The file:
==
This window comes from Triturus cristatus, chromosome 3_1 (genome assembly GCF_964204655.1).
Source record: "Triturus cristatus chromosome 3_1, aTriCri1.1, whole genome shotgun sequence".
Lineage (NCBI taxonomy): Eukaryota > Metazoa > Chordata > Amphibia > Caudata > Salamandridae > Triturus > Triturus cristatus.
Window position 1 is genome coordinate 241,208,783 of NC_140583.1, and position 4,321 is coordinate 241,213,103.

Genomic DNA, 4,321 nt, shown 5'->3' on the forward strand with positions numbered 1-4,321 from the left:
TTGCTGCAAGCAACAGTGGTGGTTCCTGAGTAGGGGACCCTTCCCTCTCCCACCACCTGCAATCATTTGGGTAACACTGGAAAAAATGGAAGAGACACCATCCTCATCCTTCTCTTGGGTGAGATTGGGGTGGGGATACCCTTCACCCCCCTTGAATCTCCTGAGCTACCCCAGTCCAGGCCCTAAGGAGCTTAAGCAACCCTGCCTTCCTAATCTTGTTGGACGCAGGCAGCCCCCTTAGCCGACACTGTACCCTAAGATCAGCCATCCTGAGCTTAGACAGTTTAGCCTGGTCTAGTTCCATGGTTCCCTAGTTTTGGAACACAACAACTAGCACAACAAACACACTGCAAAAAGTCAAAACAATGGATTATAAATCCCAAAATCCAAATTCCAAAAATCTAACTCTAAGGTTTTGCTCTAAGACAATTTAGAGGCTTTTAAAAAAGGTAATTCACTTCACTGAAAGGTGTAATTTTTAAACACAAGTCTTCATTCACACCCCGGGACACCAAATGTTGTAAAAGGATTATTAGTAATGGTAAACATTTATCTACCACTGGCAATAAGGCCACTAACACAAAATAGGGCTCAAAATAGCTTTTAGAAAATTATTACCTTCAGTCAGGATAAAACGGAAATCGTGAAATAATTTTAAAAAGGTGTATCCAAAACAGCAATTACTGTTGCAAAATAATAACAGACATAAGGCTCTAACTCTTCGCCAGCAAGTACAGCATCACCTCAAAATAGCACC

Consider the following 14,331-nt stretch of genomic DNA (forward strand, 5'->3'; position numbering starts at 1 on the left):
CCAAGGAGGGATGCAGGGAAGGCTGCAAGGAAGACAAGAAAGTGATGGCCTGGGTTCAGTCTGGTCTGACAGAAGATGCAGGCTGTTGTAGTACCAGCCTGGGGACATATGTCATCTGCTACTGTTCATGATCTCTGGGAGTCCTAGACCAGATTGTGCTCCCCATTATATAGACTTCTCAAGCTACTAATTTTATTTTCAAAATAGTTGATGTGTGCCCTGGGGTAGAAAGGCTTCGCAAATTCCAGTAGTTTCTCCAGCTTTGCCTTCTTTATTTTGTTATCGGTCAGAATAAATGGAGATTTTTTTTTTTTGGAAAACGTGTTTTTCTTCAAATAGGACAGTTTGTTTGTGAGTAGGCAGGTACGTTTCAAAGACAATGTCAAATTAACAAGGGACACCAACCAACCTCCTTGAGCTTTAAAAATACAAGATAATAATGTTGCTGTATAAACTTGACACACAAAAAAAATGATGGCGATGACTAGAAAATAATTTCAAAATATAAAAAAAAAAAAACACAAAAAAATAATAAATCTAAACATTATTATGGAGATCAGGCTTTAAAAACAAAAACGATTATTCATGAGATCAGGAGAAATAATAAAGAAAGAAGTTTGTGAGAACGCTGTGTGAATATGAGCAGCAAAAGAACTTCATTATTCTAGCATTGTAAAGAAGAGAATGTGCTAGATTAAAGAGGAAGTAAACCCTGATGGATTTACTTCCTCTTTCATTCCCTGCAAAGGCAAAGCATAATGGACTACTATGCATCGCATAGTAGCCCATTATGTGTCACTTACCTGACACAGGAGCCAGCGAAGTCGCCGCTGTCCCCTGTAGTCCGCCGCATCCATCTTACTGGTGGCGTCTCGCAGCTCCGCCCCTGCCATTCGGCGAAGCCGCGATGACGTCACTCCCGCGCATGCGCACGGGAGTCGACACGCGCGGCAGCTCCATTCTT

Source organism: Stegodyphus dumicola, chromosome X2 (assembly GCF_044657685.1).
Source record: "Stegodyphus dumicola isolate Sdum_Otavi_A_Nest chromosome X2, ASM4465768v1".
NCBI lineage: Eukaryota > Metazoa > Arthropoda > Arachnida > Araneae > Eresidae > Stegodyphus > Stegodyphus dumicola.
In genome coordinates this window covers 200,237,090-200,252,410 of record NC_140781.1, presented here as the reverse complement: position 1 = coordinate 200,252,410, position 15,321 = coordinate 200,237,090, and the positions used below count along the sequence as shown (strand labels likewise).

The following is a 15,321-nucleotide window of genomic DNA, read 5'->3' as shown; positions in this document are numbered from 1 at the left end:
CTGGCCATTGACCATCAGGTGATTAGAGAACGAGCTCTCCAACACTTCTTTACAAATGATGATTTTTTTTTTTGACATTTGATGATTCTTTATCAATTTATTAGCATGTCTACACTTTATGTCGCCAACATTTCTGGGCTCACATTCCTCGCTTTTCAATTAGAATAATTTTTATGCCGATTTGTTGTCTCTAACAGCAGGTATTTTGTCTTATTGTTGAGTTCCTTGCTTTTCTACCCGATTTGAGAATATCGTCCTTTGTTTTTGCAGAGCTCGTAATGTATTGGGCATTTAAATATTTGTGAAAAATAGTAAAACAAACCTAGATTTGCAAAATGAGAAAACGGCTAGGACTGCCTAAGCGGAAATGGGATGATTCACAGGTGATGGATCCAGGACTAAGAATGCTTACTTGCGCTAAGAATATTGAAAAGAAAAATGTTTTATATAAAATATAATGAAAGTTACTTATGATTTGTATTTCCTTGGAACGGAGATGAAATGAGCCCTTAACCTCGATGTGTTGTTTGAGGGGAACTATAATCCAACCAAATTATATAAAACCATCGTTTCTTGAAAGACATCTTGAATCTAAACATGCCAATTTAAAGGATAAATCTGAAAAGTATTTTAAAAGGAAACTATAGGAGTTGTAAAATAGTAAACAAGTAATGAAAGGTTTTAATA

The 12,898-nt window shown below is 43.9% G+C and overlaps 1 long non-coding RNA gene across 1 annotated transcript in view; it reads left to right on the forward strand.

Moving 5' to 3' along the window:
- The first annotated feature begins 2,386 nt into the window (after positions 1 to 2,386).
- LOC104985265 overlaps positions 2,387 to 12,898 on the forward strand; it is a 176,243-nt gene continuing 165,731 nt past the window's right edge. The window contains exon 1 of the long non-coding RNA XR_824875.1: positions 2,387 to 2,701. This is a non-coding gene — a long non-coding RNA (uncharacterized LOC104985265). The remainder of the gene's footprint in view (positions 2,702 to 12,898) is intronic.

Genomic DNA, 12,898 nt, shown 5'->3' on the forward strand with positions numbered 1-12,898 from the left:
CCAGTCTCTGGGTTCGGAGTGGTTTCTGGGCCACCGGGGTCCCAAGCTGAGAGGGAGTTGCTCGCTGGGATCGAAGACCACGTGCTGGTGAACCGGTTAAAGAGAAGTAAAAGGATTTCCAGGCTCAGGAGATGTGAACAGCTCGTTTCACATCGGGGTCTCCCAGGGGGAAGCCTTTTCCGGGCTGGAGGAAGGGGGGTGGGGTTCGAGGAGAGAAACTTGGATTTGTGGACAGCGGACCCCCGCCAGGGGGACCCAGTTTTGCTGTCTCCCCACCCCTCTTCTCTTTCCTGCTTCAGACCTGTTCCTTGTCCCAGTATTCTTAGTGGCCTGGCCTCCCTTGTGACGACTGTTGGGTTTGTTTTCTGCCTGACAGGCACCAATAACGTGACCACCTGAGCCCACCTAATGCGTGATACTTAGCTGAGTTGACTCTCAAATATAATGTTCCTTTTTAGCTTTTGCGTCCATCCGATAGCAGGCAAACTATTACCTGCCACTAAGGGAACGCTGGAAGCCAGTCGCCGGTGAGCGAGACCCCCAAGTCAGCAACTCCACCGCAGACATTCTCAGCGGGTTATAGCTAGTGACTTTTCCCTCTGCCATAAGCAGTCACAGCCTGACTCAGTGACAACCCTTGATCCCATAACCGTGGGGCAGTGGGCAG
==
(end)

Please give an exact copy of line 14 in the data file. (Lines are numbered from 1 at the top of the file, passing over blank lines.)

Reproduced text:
CTGGCCATTGACCATCAGGTGATTAGAGAACGAGCTCTCCAACACTTCTTTACAAATGATGATTTTTTTTTTTGACATTTGATGATTCTTTATCAATTTATTAGCATGTCTACACTTTATGTCGCCAACATTTCTGGGCTCACATTCCTCGCTTTTCAATTAGAATAATTTTTATGCCGATTTGTTGTCTCTAACAGCAGGTATTTTGTCTTATTGTTGAGTTCCTTGCTTTTCTACCCGATTTGAGAATATCGTCCTTTGTTTTTGCAGAGCTCGTAATGTATTGGGCATTTAAATATTTGTGAAAAATAGTAAAACAAACCTAGATTTGCAAAATGAGAAAACGGCTAGGACTGCCTAAGCGGAAATGGGATGATTCACAGGTGATGGATCCAGGACTAAGAATGCTTACTTGCGCTAAGAATATTGAAAAGAAAAATGTTTTATATAAAATATAATGAAAGTTACTTATGATTTGTATTTCCTTGGAACGGAGATGAAATGAGCCCTTAACCTCGATGTGTTGTTTGAGGGGAACTATAATCCAACCAAATTATATAAAACCATCGTTTCTTGAAAGACATCTTGAATCTAAACATGCCAATTTAAAGGATAAATCTGAAAAGTATTTTAAAAGGAAACTATAGGAGTTGTAAAATAGTAAACAAGTAATGAAAGGTTTTAATA